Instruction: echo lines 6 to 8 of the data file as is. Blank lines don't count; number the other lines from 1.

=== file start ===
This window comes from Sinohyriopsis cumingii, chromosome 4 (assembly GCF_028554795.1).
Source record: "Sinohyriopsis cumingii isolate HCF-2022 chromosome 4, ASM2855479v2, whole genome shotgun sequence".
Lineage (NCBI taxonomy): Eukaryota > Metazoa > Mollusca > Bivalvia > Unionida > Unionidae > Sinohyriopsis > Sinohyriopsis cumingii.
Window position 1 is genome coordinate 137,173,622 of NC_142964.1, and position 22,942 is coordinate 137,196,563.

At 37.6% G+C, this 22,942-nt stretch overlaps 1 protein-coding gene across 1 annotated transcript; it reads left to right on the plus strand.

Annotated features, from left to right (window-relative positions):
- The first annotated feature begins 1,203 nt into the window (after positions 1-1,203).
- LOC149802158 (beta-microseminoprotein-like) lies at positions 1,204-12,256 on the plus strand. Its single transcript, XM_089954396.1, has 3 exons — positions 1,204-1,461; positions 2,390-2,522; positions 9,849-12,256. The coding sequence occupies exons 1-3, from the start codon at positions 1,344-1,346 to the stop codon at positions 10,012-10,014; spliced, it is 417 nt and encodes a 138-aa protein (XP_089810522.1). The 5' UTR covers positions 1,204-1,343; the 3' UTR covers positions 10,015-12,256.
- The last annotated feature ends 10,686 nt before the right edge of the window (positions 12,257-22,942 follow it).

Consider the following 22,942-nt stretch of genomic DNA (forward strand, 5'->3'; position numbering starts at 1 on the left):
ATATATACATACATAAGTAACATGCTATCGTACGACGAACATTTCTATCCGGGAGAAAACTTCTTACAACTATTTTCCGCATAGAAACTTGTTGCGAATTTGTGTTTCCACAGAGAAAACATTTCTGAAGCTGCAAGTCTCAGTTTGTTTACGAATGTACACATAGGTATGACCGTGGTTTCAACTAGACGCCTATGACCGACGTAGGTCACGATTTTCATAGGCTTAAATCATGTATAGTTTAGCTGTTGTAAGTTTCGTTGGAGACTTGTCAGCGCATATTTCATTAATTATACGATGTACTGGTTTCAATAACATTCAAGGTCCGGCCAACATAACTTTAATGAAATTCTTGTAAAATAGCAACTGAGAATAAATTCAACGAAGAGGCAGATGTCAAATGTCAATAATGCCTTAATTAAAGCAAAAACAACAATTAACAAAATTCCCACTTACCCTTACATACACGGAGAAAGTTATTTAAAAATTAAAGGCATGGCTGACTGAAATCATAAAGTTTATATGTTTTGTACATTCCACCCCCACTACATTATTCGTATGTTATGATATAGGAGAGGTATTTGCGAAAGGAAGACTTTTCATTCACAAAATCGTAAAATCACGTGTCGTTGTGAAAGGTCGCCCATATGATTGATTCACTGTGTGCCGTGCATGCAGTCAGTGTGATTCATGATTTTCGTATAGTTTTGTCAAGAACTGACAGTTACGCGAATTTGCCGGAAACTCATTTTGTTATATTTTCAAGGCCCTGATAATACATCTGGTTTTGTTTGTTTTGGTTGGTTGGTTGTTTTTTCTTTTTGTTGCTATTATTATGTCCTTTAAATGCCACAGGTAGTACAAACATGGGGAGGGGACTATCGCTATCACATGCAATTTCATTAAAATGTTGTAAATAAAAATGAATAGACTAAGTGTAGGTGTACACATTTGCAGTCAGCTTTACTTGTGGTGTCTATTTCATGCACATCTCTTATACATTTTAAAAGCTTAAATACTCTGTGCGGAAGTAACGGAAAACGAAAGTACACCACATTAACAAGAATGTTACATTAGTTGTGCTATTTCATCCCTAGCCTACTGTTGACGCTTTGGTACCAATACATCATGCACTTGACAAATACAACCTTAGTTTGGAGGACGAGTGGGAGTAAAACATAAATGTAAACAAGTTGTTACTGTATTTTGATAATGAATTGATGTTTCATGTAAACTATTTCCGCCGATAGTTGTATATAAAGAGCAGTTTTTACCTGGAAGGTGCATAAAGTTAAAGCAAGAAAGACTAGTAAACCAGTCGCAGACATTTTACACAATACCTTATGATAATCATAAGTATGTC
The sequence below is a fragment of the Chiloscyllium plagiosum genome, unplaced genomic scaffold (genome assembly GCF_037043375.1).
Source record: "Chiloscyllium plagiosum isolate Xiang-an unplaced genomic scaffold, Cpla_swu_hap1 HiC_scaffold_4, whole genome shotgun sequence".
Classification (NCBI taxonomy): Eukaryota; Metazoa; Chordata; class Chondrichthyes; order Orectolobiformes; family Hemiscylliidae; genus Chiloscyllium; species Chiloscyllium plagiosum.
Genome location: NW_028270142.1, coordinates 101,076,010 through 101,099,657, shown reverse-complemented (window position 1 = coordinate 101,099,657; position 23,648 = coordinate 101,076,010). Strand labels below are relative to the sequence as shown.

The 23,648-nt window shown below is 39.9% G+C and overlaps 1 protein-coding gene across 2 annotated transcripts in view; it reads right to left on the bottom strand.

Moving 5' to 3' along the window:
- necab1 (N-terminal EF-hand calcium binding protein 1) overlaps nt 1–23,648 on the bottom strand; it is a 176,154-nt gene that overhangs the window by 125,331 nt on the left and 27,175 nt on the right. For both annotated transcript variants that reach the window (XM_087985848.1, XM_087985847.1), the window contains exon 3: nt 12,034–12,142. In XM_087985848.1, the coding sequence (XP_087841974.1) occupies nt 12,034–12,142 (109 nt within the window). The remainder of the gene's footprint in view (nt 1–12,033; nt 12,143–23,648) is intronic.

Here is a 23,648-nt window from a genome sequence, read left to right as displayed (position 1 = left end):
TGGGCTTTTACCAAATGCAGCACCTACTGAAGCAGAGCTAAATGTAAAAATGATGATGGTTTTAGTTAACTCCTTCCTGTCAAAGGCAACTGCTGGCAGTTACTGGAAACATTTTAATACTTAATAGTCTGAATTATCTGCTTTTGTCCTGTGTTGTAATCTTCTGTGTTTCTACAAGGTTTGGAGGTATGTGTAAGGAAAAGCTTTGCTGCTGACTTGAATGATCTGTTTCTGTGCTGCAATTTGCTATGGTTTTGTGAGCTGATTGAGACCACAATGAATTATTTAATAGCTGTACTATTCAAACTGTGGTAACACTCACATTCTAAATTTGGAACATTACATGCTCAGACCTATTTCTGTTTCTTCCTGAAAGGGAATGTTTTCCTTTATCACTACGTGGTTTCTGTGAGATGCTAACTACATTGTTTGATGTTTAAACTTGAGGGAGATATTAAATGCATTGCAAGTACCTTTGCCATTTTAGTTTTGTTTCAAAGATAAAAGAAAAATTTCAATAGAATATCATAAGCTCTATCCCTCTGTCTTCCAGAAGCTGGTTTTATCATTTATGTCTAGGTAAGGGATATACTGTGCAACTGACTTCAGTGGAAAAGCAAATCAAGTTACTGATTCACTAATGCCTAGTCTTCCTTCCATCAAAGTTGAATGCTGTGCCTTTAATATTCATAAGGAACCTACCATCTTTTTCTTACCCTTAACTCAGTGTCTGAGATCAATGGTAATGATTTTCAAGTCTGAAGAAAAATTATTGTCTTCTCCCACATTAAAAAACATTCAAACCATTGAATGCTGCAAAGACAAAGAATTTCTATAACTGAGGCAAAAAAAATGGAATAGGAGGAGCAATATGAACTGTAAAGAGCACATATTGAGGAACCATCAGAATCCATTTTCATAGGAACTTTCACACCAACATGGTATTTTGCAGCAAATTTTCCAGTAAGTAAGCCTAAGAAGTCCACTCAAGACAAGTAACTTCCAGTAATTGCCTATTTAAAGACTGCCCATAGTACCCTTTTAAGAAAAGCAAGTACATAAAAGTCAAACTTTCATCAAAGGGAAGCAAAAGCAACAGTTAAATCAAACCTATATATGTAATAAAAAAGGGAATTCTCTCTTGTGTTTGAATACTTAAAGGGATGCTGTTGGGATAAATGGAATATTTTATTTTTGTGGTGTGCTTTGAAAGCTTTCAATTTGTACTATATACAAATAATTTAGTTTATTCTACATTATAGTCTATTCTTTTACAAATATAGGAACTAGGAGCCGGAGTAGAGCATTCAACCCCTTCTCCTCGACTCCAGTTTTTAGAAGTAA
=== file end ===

Annotated features, from left to right (window-relative positions):
- The first annotated feature begins 1,203 nt into the window (after positions 1-1,203).
- LOC149802158 (beta-microseminoprotein-like) lies at positions 1,204-12,256 on the plus strand. Its single transcript, XM_089954396.1, has 3 exons — positions 1,204-1,461; positions 2,390-2,522; positions 9,849-12,256. The coding sequence occupies exons 1-3, from the start codon at positions 1,344-1,346 to the stop codon at positions 10,012-10,014; spliced, it is 417 nt and encodes a 138-aa protein (XP_089810522.1). The 5' UTR covers positions 1,204-1,343; the 3' UTR covers positions 10,015-12,256.